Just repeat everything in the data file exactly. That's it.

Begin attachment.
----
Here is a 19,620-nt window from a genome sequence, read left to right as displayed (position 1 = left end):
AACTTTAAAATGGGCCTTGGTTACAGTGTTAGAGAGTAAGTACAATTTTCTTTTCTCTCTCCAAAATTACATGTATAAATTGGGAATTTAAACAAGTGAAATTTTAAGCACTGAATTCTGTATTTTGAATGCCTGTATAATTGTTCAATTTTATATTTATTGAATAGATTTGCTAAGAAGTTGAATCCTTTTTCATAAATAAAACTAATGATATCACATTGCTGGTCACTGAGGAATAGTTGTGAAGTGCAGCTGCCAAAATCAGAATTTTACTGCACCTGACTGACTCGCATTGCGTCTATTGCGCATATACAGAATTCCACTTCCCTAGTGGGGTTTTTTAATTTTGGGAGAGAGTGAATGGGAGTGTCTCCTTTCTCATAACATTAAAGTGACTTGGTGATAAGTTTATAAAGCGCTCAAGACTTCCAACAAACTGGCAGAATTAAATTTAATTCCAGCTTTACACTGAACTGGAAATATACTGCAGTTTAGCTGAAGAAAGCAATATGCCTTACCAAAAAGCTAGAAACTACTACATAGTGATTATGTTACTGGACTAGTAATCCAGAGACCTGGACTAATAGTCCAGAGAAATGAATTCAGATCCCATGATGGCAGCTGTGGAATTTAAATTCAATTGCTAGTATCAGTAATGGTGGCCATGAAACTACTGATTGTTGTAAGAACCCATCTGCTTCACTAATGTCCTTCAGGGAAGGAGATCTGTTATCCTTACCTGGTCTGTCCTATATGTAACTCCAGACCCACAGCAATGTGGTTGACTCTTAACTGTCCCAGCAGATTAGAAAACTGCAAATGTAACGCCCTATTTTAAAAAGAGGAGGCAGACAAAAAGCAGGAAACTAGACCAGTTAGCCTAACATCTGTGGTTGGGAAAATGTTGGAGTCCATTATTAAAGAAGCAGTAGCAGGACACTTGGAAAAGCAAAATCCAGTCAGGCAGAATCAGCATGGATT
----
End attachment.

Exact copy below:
Here is a 19,620-nt window from a genome sequence, read left to right as displayed (position 1 = left end):
AACTTTAAAATGGGCCTTGGTTACAGTGTTAGAGAGTAAGTACAATTTTCTTTTCTCTCTCCAAAATTACATGTATAAATTGGGAATTTAAACAAGTGAAATTTTAAGCACTGAATTCTGTATTTTGAATGCCTGTATAATTGTTCAATTTTATATTTATTGAATAGATTTGCTAAGAAGTTGAATCCTTTTTCATAAATAAAACTAATGATATCACATTGCTGGTCACTGAGGAATAGTTGTGAAGTGCAGCTGCCAAAATCAGAATTTTACTGCACCTGACTGACTCGCATTGCGTCTATTGCGCATATACAGAATTCCACTTCCCTAGTGGGGTTTTTTAATTTTGGGAGAGAGTGAATGGGAGTGTCTCCTTTCTCATAACATTAAAGTGACTTGGTGATAAGTTTATAAAGCGCTCAAGACTTCCAACAAACTGGCAGAATTAAATTTAATTCCAGCTTTACACTGAACTGGAAATATACTGCAGTTTAGCTGAAGAAAGCAATATGCCTTACCAAAAAGCTAGAAACTACTACATAGTGATTATGTTACTGGACTAGTAATCCAGAGACCTGGACTAATAGTCCAGAGAAATGAATTCAGATCCCATGATGGCAGCTGTGGAATTTAAATTCAATTGCTAGTATCAGTAATGGTGGCCATGAAACTACTGATTGTTGTAAGAACCCATCTGCTTCACTAATGTCCTTCAGGGAAGGAGATCTGTTATCCTTACCTGGTCTGTCCTATATGTAACTCCAGACCCACAGCAATGTGGTTGACTCTTAACTGTCCCAGCAGATTAGAAAACTGCAAATGTAACGCCCTATTTTAAAAAGAGGAGGCAGACAAAAAGCAGGAAACTAGACCAGTTAGCCTAACATCTGTGGTTGGGAAAATGTTGGAGTCCATTATTAAAGAAGCAGTAGCAGGACACTTGGAAAAGCAAAATCCAGTCAGGCAGAATCAGCATGGATT